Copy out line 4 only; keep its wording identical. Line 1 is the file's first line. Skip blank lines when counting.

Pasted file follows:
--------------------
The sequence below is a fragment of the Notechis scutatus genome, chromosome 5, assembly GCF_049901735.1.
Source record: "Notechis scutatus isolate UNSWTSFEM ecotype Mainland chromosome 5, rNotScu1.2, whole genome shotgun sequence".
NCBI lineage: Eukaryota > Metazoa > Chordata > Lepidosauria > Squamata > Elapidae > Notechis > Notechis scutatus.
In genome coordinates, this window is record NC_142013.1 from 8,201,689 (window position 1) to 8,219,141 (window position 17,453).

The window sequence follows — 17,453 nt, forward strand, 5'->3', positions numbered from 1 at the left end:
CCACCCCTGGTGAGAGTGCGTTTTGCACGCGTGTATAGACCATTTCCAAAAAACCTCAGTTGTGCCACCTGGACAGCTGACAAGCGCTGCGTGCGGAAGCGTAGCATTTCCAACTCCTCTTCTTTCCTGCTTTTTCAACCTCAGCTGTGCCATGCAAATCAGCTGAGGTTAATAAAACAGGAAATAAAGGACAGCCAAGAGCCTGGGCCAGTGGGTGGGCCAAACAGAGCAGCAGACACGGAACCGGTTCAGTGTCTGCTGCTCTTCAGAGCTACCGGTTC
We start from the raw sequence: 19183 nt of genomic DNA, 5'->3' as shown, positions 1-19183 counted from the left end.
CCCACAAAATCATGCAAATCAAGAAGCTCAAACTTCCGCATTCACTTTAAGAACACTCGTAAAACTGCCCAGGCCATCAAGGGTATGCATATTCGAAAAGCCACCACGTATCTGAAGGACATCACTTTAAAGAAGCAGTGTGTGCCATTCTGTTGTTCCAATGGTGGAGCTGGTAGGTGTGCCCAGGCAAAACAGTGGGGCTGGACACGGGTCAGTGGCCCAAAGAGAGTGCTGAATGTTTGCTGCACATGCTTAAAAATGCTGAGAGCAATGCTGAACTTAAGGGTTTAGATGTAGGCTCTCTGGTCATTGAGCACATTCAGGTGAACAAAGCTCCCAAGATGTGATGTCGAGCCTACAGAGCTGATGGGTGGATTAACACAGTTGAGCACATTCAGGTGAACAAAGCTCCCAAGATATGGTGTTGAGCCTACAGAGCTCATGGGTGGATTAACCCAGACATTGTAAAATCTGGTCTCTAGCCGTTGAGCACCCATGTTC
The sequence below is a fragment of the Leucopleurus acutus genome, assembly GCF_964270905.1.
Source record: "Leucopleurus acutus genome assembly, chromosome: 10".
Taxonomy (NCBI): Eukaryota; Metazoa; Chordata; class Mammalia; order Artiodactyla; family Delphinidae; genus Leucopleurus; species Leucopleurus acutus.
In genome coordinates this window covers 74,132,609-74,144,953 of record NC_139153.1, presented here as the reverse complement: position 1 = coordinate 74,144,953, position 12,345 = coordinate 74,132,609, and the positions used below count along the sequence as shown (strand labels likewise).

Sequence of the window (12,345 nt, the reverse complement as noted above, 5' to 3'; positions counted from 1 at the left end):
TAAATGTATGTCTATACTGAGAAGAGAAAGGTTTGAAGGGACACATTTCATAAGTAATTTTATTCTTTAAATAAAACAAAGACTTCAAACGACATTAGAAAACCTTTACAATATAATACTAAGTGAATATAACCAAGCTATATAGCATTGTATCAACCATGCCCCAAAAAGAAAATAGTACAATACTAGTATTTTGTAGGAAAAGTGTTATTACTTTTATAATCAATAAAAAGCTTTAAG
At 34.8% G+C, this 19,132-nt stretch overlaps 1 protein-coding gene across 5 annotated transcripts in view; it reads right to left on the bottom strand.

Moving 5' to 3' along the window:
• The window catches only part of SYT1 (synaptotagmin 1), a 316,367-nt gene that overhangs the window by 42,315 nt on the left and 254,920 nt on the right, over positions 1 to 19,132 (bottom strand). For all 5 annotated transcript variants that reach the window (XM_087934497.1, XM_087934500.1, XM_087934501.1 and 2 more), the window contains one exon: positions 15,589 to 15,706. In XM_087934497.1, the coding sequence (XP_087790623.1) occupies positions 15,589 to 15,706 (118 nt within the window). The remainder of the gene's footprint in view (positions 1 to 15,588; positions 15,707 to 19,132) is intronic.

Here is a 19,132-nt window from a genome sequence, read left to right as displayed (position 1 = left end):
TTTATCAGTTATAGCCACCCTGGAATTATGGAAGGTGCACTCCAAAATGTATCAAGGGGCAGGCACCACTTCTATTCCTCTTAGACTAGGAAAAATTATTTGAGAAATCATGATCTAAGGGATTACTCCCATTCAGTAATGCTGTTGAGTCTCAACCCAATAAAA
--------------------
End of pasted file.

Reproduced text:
In genome coordinates, this window is record NC_142013.1 from 8,201,689 (window position 1) to 8,219,141 (window position 17,453).